"Classical biological control is the only long-term solution to combat the bug,'' he says. Muniappan is part of the pest management team from Virginia Tech which is involved in such activities worldwide. The bureau has been involved in basic and applied research on biological control of crop pests and weeds since its inception in 1993, when it was called the Project Directorate of Biological Control. In 2005, when the woolly aphid pest hit the sugarcane crop in Maharashtra, Karnataka and Tamil Nadu, the ICAR lab acquired and distributed two parasitoids - Dipha Aphidivora and Micromus Igorotus - from Assam to combat it. "In Maharashtra alone we saved sugarcane worth about Rs 365 crore," says Director R.J. Rabindra.
In 2007, when the gall wasp attacks on the eucalyptus tree had all but crippled the paper industry, the bureau brought in the parasitoid Quadrastichus from Israel to fight the pest.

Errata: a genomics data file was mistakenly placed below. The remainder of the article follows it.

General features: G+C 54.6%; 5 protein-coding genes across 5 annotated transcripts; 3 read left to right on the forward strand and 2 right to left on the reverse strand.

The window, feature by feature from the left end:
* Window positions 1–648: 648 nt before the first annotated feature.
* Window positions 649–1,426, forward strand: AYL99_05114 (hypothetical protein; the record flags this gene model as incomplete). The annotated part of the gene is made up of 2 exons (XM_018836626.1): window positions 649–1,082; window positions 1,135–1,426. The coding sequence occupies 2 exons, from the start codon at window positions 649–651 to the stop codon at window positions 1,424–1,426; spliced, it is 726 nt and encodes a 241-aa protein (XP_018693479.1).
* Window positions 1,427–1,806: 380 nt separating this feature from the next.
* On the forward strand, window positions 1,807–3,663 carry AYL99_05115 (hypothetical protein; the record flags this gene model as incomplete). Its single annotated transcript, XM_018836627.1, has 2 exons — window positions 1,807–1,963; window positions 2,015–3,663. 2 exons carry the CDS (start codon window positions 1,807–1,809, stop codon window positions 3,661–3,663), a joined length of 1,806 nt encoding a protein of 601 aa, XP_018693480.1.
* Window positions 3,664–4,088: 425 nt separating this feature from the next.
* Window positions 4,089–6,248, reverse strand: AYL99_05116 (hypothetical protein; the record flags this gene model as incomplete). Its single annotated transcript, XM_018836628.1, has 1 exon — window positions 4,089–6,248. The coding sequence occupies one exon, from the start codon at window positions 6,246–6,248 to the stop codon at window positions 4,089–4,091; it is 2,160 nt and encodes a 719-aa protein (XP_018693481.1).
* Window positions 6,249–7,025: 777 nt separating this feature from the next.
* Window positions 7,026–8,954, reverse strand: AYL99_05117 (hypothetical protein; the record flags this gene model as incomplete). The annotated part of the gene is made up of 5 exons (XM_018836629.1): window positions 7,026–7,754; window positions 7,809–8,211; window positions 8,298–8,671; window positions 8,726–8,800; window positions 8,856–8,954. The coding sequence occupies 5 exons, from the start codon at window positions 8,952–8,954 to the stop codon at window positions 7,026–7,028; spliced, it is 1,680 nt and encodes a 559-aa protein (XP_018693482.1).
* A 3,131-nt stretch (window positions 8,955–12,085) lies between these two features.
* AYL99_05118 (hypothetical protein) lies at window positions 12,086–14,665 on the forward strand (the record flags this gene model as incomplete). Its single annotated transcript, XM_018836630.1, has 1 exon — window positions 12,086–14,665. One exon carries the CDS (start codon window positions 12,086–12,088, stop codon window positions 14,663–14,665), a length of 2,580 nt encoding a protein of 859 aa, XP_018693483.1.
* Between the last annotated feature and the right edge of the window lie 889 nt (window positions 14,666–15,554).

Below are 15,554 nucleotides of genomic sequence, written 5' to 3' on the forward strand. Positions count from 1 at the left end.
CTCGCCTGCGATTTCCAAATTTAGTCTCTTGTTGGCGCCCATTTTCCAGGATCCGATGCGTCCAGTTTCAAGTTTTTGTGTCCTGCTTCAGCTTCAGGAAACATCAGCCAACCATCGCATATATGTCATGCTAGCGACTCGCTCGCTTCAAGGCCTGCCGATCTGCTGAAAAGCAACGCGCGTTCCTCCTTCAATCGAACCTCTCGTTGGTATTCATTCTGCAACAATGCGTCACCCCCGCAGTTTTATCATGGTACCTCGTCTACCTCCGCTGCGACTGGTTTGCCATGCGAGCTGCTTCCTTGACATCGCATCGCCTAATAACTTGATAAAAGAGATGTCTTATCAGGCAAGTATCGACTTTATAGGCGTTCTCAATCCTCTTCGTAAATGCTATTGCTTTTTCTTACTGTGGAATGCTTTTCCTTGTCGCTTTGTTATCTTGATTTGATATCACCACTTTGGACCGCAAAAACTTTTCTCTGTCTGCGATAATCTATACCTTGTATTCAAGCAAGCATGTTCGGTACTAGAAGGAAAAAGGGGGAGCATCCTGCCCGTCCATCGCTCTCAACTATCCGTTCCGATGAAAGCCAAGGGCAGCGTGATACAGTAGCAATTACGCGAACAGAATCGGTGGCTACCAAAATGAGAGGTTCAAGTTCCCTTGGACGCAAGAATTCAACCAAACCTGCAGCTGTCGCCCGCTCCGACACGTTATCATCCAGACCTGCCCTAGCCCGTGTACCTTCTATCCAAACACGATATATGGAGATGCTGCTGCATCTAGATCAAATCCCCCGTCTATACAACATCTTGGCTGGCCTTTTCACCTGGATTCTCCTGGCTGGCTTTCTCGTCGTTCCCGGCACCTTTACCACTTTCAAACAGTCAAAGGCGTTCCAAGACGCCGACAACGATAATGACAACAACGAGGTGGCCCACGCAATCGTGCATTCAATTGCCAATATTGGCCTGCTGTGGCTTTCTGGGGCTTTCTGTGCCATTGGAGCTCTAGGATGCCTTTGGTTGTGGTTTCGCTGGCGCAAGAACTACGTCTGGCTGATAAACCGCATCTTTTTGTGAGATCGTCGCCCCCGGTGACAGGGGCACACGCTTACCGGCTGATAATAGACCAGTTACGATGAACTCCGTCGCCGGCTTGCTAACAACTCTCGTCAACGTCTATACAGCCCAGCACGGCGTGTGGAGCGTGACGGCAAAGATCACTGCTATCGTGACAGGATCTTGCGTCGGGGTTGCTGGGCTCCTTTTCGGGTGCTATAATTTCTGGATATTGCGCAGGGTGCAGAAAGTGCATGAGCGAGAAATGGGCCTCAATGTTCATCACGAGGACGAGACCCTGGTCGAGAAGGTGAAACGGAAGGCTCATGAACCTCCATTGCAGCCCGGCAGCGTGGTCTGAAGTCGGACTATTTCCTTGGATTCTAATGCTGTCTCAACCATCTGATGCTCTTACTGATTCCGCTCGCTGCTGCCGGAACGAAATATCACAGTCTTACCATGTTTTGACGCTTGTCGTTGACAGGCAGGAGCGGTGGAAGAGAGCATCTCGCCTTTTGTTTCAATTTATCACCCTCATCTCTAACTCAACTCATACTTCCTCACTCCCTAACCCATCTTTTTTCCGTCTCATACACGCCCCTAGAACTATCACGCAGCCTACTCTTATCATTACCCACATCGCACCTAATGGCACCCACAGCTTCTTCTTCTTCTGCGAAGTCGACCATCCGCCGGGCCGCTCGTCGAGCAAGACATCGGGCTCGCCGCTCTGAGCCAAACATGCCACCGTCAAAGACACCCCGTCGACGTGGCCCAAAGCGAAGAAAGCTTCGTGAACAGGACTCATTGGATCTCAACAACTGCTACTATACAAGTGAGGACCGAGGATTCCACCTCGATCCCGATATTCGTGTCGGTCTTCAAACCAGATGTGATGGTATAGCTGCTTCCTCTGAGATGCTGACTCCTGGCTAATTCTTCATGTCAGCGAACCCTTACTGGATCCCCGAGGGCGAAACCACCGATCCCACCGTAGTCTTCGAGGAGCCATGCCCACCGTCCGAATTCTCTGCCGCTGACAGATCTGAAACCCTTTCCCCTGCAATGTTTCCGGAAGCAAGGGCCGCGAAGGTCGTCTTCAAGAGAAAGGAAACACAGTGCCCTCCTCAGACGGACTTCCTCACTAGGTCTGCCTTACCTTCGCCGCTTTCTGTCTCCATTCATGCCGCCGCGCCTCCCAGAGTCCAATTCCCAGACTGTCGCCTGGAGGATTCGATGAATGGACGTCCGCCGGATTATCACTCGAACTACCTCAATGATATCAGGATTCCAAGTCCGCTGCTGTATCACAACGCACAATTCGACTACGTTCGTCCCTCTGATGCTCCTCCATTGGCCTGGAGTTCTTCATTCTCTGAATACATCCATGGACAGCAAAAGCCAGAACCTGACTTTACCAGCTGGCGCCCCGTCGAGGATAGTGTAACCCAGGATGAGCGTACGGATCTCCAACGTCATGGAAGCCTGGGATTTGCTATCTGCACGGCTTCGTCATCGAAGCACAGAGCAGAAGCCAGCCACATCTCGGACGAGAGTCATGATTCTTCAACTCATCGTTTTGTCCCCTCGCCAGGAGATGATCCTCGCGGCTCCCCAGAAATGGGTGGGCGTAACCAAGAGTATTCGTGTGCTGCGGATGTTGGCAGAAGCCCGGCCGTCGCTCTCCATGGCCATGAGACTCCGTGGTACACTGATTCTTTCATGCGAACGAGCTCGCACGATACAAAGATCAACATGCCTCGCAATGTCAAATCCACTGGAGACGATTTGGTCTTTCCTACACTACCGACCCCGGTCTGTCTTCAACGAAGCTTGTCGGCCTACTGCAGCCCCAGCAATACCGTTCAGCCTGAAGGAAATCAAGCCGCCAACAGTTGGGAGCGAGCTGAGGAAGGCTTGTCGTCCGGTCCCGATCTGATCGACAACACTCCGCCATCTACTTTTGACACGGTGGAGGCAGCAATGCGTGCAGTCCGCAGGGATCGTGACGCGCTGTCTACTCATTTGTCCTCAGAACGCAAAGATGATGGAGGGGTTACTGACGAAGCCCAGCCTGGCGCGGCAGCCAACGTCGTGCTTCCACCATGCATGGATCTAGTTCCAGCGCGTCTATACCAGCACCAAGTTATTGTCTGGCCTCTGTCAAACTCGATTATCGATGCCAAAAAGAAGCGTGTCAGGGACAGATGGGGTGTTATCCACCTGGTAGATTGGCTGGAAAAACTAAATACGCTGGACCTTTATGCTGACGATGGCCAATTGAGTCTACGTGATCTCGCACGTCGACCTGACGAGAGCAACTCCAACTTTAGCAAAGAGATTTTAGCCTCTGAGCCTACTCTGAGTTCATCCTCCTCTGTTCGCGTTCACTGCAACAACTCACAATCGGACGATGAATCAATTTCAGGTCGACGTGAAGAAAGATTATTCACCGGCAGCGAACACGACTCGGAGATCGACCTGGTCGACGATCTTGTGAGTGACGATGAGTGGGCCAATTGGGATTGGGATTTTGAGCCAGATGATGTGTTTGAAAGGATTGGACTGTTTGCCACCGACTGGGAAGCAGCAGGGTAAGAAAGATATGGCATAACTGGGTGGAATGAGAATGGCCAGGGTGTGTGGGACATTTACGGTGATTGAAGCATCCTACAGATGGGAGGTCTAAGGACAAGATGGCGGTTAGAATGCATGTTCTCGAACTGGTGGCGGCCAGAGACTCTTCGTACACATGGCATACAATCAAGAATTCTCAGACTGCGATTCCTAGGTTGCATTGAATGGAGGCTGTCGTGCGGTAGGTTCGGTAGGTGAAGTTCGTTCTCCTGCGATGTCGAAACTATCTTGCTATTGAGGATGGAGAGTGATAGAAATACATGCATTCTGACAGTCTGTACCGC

"Alien pests like the Brontispa longissima, or leaf beetle, in Myanmar and Maldives, and the Phenacoccus manihoti, or tapioca mealybug, in Thailand are immediate threats that could hit our crops too,'' says Rabindra. Preventing their entry is impossible, so the team is working on control mechanisms.
"The leaf beetle can destroy coconut, arecanut, oil palms and many other crops," says A.N. Shylesha, Principal Scientist at the bureau. The lab also trains scientists on how to breed and use the insects. "The need to save crops from pest attacks is critical for India's food security. Grain production is growing at only 1.2 per cent per annum, while population is rising by around 1.9 per cent," says S.K. De Datta, a director at Virginia Tech. While exact data is unavailable on the quantum of loss from pest attacks on crops, either globally or in India, agricultural economist George W. Norton says every dollar invested in integrated pest management by a research consortium led by Virginia Tech has returned $20 in benefits to producers and consumers.
International food prices have touched new highs in recent times and the effects of climate change are wreaking havoc on agriculture across the world. Given the repeated warnings by the World Bank and the Food and Agriculture Organization on the possibility of global food shortage, every grain saved from pests, it seems, is worth two produced.